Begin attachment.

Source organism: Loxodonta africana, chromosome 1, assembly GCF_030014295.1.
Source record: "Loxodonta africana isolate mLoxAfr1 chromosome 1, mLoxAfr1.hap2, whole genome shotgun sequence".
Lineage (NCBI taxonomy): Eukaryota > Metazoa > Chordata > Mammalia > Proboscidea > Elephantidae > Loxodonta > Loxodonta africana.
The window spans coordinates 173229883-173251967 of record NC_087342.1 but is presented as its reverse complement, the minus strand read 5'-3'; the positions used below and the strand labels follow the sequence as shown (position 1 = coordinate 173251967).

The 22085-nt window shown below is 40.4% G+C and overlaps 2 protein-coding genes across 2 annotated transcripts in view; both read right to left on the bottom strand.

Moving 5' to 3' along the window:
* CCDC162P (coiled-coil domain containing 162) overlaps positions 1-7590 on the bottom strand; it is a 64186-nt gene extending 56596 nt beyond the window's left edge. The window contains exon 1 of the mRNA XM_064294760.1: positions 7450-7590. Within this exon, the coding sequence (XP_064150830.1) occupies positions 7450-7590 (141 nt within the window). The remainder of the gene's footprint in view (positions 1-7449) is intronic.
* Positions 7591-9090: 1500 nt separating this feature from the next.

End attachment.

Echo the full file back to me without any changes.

Source organism: Loxodonta africana, chromosome 1, assembly GCF_030014295.1.
Source record: "Loxodonta africana isolate mLoxAfr1 chromosome 1, mLoxAfr1.hap2, whole genome shotgun sequence".
Lineage (NCBI taxonomy): Eukaryota > Metazoa > Chordata > Mammalia > Proboscidea > Elephantidae > Loxodonta > Loxodonta africana.
The window spans coordinates 173229883-173251967 of record NC_087342.1 but is presented as its reverse complement, the minus strand read 5'-3'; the positions used below and the strand labels follow the sequence as shown (position 1 = coordinate 173251967).

The 22085-nt window shown below is 40.4% G+C and overlaps 2 protein-coding genes across 2 annotated transcripts in view; both read right to left on the bottom strand.

Moving 5' to 3' along the window:
* CCDC162P (coiled-coil domain containing 162) overlaps positions 1-7590 on the bottom strand; it is a 64186-nt gene extending 56596 nt beyond the window's left edge. The window contains exon 1 of the mRNA XM_064294760.1: positions 7450-7590. Within this exon, the coding sequence (XP_064150830.1) occupies positions 7450-7590 (141 nt within the window). The remainder of the gene's footprint in view (positions 1-7449) is intronic.
* Positions 7591-9090: 1500 nt separating this feature from the next.